In the late 1890’s, a group of German psychologists were performing experiments to test the minds’ ability to remember short term. First, they gave a list of nonsense words to a group of people to memorize. A day later, they tested the group, who had no problems recalling the list. Second, they gave the same list to a different group to memorize, but this time gave a 2nd list of words immediately after learning the first. The next day, this group was unable to remember the initial set of words.
But in a third group, they gave a first list to memorize. Then after a delay of two hours, were given the second list to study. As with the first group, these had little trouble recalling the initial set of nonsense words. What does this tell us?
As noted with research on boxers in the late 1800’s, “a memory, even a strong one, remains unstable for a brief period after it’s formed.”
If you’re like me, you’ve immediately begun thinking about practical applications for something like this. Not the least of which – how to encourage families (including my own) to chew on the Word of God brought to the table each Sunday morning throughout the week? Or in schooling, how to make sure that when our children learn something, they can remember it the following day?
By slowing down the pace of life. By reducing the speed at which new activities come. After a lesson or message, paying attention to what comes next. Not jumping right into something that requires large amounts of thought. Of course we also know that reinforcing a topic through repetition, review, and discussion can all help in large ways also.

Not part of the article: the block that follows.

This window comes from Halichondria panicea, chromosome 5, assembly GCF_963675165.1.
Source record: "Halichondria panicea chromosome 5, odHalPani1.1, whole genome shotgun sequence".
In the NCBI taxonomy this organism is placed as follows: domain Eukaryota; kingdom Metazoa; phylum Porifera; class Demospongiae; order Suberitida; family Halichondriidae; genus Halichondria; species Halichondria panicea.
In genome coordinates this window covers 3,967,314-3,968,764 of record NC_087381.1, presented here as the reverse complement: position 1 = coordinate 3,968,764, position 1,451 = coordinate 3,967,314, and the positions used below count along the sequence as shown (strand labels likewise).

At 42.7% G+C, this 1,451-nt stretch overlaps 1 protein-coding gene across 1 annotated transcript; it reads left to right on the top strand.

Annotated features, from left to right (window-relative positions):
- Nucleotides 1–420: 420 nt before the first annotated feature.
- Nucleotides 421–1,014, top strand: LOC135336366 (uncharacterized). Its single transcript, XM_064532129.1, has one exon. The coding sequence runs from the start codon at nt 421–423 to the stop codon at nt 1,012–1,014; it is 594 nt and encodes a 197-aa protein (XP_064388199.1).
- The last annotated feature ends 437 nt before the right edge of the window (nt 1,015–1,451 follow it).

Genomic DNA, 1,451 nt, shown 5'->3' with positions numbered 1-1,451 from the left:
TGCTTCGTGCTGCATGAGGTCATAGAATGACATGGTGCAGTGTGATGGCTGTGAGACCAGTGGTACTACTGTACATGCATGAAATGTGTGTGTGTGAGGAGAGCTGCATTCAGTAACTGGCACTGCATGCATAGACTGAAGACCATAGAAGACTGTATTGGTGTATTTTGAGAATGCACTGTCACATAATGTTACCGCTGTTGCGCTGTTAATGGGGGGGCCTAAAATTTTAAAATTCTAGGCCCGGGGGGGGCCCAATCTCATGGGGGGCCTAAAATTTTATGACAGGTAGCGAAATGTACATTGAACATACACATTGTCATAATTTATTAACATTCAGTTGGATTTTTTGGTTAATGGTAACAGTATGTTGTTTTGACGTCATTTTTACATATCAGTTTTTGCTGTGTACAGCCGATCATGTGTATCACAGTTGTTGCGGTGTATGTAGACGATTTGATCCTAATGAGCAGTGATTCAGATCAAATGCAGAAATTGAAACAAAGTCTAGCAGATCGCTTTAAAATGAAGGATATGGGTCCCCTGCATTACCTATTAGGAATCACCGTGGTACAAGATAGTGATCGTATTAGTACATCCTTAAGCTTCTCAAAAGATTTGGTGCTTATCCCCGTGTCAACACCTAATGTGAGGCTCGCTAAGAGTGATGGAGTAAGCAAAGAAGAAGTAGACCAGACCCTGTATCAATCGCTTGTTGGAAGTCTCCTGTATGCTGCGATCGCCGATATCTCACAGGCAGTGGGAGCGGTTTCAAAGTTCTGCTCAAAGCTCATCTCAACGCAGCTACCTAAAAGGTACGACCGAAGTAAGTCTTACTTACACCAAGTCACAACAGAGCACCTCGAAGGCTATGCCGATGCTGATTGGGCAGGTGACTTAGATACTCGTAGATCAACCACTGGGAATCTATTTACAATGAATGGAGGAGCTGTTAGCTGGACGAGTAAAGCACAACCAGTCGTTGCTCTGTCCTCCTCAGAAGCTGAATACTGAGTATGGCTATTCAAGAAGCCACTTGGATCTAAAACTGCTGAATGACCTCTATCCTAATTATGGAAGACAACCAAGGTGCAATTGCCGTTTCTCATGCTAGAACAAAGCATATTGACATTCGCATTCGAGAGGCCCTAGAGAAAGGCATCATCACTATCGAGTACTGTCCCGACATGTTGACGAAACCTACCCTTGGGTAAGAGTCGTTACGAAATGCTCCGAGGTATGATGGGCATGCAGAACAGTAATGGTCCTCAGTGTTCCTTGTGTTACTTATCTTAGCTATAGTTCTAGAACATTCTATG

Which kinda makes the average school day seem less effective, as students move from attaching their brains to one hose of information to the next, with very little time in between to solidify the memory of that knowledge. It seems like it would do parents some good to try and “bring to the surface” each class individually from that day, and after each discussion give some downtime to allow those memories to catch. If anything, to try and schedule the class your student struggles in either just before lunch, or at the end of the day. Although then perhaps you have to fight the anxious distractions of “I’m just about to leave.” syndrome. I’m thankful for our choice to home-school, and the flexibility it offers each of our children as they grow and learn.
As for the Word of God that comes to us New every morning? That upon receiving it, we would spend time, either alone in quiet, or around a table (with food? 🙂 ) discussing and reviewing it together. Which points to meals together after church as being more than just a “nice Sabbath family tradition”, and more of a “vital Sabbath family practice” to encourage the long-term working of God’s Word in our hearts and lives.
In either case, if we want something to be remembered…we stay OFF the internet for a while after it. The immediate requirements placed on our working memory while we use the web fights against our brains ability to consolidate long-term memories into our identity.